During the go-go '80s, Ballis, now 50, made money by putting together Houston real estate deals worth upward of $70 million. He lived at one of the city's best addresses, had a farm in west Harris County and a house in Acapulco. He hung with Houston's rich and famous. He still claims Hakeem Olajuwon as his best friend.
Some of Ballis's deals were aboveboard; others were not. And in the instances that his good-ol'-boy charm failed to achieve his whiskey-fueled greed, he was not above running roughshod over friends and the law to get what he wanted. One former associate describes him as "a man without morals."
In a small room adjacent to the prison's main visiting area, Ballis is clearly agitated. Although prison officials have granted his wish for a private space in which to talk to a reporter, he complains that the room is not large enough. As he attempts to display several hand-drawn flowcharts outlining chapters in the dark side of his career, Ballis berates the prison's staff attorney for not providing adhesive tape. Forty-five minutes later, after failing, or refusing, to get to the point, the fast-talking Ballis whines when a guard informs him that he needs to wrap up the conversation. But Ballis's irritation with his keepers pales in comparison to his feelings toward the federal prosecutors and judges who sent him to prison.
In January 1990, Ballis pleaded guilty to having paid a savings and loan president $371,000 in kickbacks in exchange for $6.7 million in loans. But the bald terms of his plea don't convey the bravura of his crime. Prosecutors say the loans he received actually totaled three times that amount. And $300,000 of the kickback was cash stuffed inside a duffel bag -- and delivered via helicopter.
In accordance with the plea-bargain arrangement, Ballis provided federal investigators with information about the bribe and was sentenced to two years of probation. The plea bargain also granted him immunity from any other prosecution related to investigation of the S&L.
Federal attorneys say that Ballis violated the deal by not telling prosecutors everything he knew about the kickbacks. He was subsequently sentenced to 12 and a half years in prison. According to a 1994 study funded by the National Institute of Justice, of the 580 people sentenced for thrift fraud, only four percent received sentences of ten years or more. Ballis, who has nine and a half years left to serve, had the book thrown at him.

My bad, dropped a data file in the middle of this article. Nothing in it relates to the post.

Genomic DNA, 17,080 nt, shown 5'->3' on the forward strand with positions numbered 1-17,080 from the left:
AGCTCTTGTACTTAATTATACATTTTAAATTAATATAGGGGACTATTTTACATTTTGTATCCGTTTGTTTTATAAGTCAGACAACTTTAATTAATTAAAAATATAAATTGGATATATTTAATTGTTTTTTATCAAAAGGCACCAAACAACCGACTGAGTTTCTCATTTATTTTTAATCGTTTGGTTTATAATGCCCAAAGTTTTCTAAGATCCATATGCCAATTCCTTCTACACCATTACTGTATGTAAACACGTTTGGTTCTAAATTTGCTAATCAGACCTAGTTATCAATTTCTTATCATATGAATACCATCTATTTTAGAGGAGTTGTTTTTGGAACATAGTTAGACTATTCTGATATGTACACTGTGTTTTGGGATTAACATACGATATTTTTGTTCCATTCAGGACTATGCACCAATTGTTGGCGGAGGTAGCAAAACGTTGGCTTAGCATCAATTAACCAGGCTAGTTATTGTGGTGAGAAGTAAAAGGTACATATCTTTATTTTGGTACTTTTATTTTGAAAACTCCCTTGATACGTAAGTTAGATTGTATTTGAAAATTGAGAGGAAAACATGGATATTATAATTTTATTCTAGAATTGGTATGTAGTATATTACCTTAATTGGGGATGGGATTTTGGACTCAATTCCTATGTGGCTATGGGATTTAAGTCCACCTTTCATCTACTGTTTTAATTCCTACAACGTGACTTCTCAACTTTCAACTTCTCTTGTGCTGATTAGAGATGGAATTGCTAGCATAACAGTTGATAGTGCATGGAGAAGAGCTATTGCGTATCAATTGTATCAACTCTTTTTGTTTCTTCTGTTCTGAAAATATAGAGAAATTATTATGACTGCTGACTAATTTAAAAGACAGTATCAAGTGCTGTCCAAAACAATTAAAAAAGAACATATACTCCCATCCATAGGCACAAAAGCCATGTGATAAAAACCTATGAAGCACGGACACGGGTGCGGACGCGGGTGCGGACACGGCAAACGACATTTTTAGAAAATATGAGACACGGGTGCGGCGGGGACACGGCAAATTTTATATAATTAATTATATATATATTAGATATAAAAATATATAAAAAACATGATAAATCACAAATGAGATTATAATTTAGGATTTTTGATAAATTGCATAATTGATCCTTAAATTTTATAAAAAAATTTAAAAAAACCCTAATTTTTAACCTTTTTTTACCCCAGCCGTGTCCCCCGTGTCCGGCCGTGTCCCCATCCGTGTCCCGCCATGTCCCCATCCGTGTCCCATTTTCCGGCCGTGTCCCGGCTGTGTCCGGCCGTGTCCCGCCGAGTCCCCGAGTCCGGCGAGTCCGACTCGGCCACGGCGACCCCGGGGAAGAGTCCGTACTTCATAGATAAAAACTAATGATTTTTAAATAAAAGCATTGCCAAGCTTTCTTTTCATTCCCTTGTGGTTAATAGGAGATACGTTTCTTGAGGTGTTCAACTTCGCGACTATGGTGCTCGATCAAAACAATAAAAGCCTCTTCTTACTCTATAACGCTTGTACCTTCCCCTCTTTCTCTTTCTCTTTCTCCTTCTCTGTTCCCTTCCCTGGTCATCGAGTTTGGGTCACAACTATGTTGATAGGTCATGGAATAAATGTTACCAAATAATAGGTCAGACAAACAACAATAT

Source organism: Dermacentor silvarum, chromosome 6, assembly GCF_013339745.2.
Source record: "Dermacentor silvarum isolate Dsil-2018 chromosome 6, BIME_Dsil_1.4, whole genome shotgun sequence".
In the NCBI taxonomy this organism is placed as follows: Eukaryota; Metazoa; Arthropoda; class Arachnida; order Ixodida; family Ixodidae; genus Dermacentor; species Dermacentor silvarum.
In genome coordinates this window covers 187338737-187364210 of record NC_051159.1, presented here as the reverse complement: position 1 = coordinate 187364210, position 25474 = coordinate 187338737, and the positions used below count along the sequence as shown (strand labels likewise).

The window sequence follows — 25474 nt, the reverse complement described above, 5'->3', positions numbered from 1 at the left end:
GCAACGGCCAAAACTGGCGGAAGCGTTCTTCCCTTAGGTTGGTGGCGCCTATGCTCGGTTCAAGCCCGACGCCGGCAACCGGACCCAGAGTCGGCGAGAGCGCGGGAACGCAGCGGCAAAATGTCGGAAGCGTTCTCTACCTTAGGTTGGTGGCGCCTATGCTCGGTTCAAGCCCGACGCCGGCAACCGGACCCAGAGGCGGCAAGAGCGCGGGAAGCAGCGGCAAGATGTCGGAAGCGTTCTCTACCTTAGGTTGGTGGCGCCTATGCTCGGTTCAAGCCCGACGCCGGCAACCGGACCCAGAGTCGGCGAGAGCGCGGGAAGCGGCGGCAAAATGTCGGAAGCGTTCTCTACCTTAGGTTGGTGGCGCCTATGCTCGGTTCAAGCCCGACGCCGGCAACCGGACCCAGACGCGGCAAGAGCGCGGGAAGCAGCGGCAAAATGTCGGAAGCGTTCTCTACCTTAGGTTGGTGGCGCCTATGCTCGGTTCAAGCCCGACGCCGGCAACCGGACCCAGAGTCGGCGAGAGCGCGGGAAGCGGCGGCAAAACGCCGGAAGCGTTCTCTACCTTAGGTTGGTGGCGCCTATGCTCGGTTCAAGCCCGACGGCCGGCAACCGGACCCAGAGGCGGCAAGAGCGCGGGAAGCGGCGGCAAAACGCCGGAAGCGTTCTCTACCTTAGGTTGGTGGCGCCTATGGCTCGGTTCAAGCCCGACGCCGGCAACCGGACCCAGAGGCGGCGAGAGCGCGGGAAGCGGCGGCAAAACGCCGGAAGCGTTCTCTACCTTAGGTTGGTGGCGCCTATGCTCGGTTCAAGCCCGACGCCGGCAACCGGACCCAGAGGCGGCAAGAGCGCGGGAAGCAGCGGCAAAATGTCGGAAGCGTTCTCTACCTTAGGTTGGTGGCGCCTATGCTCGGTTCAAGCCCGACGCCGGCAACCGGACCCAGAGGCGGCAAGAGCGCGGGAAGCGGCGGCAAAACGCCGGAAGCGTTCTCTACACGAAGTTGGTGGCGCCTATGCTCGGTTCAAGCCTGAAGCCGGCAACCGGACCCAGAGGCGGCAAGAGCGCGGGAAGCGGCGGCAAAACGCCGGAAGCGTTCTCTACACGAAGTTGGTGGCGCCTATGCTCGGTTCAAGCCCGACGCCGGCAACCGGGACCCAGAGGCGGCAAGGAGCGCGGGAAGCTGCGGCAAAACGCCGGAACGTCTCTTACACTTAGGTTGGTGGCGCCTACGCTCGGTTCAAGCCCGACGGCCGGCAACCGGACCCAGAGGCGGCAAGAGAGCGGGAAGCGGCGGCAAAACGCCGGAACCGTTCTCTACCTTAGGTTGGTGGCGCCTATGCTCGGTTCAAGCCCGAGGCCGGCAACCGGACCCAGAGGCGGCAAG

Not surprisingly, he sees the soured deal differently from the federal attorneys: The feds, he says, wronged him. He claims authorities broke the law by tricking him into a plea arrangement designed to send him to jail. He insists that government prosecutors deliberately prevented him from telling the whole story, and that they bargained in bad faith.
Surprisingly, that opinion is shared by the federal judge who originally sentenced him and by one of the prosecutors who helped bring him to court. Ballis may richly deserve punishment, his supporters say; but the federal government should be held to its deals, even when the other party is a crook.
"There's no justification for some of the things I've done," says Ballis. "But what I've done is not why I'm in here."
John Ballis worked his way up to S&L fraud. Before he became a multimillion-dollar deal-cutter, he was a crooked dentist.
He grew up in Beaumont, the son of an engineer and a housewife. In 1971, he graduated from the University of Tennessee's College of Dentistry with an undistinguished 2.15 grade-point average. In June, he set up shop in both Houston and Liberty, a small town 45 miles to the northeast. According to a friend, Ballis smelled money in Liberty: The town had only a few dentists and a large number of minority children who might qualify for Medicaid.
Ballis's Medicaid billings led to his downfall as a dentist. During an investigation by the state attorney general's office, two patients testified that they'd gone to Ballis for root canals, for which he billed Medicaid $150 to $175. But examinations by other dentists revealed that no root canals had been performed on either patient.
Ballis claims he was performing a new procedure not easily detectable through x-rays. But on February 25, 1977, the Texas State Board of Dental Examiners voted unanimously to suspend Ballis's dental license. And in a Liberty County court, he pleaded no contest to two misdemeanor charges stemming from 15 allegations of tampering with a government document. He received ten years' deferred adjudication. Asked why, if he was innocent, he didn't fight the charges, Ballis replies, "It just wasn't worth it."